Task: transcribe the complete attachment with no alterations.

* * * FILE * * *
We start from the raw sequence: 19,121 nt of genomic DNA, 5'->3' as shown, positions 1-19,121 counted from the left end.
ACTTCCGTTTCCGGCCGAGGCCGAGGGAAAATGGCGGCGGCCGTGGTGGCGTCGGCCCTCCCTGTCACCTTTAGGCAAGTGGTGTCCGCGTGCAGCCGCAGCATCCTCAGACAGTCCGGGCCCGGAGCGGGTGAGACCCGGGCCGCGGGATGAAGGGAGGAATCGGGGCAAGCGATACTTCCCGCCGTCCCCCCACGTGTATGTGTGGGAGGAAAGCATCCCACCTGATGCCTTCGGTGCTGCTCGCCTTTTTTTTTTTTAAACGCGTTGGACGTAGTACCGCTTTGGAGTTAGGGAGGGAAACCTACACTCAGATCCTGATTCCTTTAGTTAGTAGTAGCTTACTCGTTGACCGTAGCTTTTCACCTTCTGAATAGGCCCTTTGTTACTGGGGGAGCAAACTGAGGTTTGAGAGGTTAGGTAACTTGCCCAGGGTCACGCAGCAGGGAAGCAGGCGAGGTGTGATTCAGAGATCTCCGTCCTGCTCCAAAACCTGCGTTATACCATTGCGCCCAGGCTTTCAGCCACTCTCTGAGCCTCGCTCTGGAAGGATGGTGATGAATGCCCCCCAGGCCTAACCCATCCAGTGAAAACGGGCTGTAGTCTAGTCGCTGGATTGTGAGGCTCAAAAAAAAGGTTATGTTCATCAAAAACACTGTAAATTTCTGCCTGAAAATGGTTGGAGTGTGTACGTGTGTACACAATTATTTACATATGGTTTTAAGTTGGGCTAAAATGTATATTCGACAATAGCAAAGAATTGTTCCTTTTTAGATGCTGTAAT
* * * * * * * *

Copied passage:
We start from the raw sequence: 19,121 nt of genomic DNA, 5'->3' as shown, positions 1-19,121 counted from the left end.
ACTTCCGTTTCCGGCCGAGGCCGAGGGAAAATGGCGGCGGCCGTGGTGGCGTCGGCCCTCCCTGTCACCTTTAGGCAAGTGGTGTCCGCGTGCAGCCGCAGCATCCTCAGACAGTCCGGGCCCGGAGCGGGTGAGACCCGGGCCGCGGGATGAAGGGAGGAATCGGGGCAAGCGATACTTCCCGCCGTCCCCCCACGTGTATGTGTGGGAGGAAAGCATCCCACCTGATGCCTTCGGTGCTGCTCGCCTTTTTTTTTTTTAAACGCGTTGGACGTAGTACCGCTTTGGAGTTAGGGAGGGAAACCTACACTCAGATCCTGATTCCTTTAGTTAGTAGTAGCTTACTCGTTGACCGTAGCTTTTCACCTTCTGAATAGGCCCTTTGTTACTGGGGGAGCAAACTGAGGTTTGAGAGGTTAGGTAACTTGCCCAGGGTCACGCAGCAGGGAAGCAGGCGAGGTGTGATTCAGAGATCTCCGTCCTGCTCCAAAACCTGCGTTATACCATTGCGCCCAGGCTTTCAGCCACTCTCTGAGCCTCGCTCTGGAAGGATGGTGATGAATGCCCCCCAGGCCTAACCCATCCAGTGAAAACGGGCTGTAGTCTAGTCGCTGGATTGTGAGGCTCAAAAAAAAGGTTATGTTCATCAAAAACACTGTAAATTTCTGCCTGAAAATGGTTGGAGTGTGTACGTGTGTACACAATTATTTACATATGGTTTTAAGTTGGGCTAAAATGTATATTCGACAATAGCAAAGAATTGTTCCTTTTTAGATGCTGTAAT